Online grocery sales fell to $8 billion in February, dropping 14 percent from January’s $9.3 billion, according to new data released today from the latest Brick Meets Click/Mercatus Grocery Shopping Survey.
Brick Meets Click said the biggest factor in February’s decline was that fewer households bought groceries online. Monthly active users fell to 60.1 million in February, a 12 percent decrease from the 69.7 million in January. A lot of that drop off came from people over 60 years old, which could be a result of increased vaccinations in that age group. As more people get vaccinated, there will be more confidence in going out and into stores in-person.
In addition to fewer households placing orders, there were also just fewer orders in general. Online grocery shoppers averaged 2.7 orders in February, down 6 percent compared with 2.8 orders in January. However, Brick Meets Click said that most of this decline was in the ship-to-home segment. The combined delivery and pickup segment was only down 4 percent from January to February.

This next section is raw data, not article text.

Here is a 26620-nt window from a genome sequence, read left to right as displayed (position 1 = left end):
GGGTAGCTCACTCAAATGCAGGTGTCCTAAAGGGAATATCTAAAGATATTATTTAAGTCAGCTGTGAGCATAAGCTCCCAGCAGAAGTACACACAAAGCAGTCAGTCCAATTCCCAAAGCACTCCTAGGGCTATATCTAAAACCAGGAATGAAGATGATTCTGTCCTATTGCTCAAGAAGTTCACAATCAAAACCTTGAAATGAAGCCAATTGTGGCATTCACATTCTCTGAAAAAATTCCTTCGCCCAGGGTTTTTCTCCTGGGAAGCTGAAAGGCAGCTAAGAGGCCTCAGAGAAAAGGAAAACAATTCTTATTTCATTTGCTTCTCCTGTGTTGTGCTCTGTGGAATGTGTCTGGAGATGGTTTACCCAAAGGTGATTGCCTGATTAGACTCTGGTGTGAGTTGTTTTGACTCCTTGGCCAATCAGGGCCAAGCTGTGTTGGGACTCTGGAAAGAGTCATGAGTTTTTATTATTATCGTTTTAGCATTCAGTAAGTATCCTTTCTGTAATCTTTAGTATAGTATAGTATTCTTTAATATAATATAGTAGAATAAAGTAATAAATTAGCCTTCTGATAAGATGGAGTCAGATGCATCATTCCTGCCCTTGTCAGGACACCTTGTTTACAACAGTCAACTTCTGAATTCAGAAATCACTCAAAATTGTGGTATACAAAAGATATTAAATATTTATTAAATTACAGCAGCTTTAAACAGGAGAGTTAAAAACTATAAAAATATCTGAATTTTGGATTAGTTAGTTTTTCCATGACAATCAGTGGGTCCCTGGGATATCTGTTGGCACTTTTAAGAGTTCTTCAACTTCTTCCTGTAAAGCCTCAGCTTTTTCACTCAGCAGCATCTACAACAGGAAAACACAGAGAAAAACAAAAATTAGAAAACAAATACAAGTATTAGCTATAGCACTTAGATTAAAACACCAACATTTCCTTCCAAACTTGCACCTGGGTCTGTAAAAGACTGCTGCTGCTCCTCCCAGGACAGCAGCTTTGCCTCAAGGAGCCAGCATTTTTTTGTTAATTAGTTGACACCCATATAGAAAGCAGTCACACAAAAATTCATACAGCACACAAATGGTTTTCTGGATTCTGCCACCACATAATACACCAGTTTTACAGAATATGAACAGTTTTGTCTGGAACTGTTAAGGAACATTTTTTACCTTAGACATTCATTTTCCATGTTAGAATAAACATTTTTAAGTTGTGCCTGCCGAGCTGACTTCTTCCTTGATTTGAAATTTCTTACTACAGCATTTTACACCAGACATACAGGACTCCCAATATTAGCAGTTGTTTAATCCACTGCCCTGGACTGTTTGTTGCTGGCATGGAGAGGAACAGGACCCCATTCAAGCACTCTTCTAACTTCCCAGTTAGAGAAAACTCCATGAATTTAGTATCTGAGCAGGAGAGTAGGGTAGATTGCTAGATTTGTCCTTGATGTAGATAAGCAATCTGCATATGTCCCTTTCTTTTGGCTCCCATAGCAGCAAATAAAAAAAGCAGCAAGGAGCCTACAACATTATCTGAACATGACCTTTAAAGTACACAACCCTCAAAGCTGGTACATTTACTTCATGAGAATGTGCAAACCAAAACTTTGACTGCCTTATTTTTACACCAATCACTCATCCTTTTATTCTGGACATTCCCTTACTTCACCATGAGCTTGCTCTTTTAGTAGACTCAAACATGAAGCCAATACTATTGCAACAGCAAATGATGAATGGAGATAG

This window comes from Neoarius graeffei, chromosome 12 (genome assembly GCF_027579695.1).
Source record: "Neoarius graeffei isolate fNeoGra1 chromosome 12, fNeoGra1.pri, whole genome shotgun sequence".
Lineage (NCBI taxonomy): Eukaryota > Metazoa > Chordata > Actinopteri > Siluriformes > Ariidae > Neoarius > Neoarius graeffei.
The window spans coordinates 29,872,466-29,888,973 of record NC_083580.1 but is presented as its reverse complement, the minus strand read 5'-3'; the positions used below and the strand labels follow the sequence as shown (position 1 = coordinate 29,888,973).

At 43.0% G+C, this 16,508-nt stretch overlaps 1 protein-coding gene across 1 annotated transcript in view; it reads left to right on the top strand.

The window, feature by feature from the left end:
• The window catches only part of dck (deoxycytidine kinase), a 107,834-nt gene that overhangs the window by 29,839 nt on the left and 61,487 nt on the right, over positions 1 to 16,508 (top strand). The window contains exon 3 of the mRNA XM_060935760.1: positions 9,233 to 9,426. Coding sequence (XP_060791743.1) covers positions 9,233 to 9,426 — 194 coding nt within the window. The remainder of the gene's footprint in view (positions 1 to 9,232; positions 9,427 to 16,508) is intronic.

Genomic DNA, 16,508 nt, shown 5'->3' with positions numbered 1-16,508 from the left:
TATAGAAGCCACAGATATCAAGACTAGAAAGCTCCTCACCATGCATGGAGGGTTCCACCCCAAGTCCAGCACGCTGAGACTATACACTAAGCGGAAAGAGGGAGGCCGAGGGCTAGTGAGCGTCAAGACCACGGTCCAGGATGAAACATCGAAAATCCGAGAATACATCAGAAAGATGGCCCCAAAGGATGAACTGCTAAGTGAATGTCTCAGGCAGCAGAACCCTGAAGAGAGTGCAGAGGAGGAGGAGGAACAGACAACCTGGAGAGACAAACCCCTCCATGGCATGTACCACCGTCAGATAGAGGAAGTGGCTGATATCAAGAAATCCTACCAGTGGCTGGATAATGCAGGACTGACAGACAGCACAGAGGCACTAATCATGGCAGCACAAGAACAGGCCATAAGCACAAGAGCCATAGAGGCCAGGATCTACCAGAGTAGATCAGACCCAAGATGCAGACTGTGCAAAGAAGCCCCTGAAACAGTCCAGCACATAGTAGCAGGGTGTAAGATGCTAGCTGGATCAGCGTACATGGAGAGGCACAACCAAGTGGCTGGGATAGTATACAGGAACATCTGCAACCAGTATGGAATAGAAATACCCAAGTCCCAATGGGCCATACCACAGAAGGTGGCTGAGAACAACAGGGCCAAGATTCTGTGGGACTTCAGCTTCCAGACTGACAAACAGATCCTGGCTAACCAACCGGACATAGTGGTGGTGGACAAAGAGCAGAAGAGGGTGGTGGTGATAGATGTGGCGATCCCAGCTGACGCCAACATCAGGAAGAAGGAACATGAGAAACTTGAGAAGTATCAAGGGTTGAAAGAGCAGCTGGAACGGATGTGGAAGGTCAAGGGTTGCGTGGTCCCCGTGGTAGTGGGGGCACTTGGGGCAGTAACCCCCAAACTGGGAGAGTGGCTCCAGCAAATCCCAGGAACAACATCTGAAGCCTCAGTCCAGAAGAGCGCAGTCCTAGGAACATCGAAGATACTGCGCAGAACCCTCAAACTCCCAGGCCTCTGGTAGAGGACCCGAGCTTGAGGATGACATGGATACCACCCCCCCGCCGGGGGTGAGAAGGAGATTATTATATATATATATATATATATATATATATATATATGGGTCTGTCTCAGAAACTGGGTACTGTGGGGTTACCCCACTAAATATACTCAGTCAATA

One bit of good news is that there was a four percent increase in average order value in February. Online grocery shopping households spent an average of $82 in February on orders received via delivery or pickup (that’s 55 percent more than orders placed for ship-to-home service).
Speaking of delivery and pickup, that segment nabbed $6.1 billion in February, gobbling up more than three-quarters of the total online grocery market for the month. Within that, curbside pickup accounted for nearly half of all online grocery sales in February.
Brick Meets Click’s latest data comes on the heels of a blockbuster quarter for online grocery related funding. Grocery-related startups around the world have been pulling in millions for faster delivery, e-commerce transition and market expansion. Is all this new money for naught as vaccines continue to roll out, freeing up people to leave their homes to shop in-person?
Not necessarily. Industry analysts have been expecting this type of market correction since last year. However, online grocery is projected to grow and eventually reach $250 billion, taking up 21.5 percent of total grocery sales by 2025.
The more immediate question for investors and even retailers pouring money into e-commerce solutions is whether to focus on delivery or curbside pickup. The data from February shows a preference for pickup, but we’ve seen retailers like Walmart and Albertsons devote more resources to both automated curbside pickup and faster delivery.
Brick Meets Click’s data for the next few months will certainly be fascinating to watch, not just from an industry perspective, but also a sociological one. After a year of lockdowns, what new grocery shopping habits will remain permanent, and what will that mean for innovation at retail overall?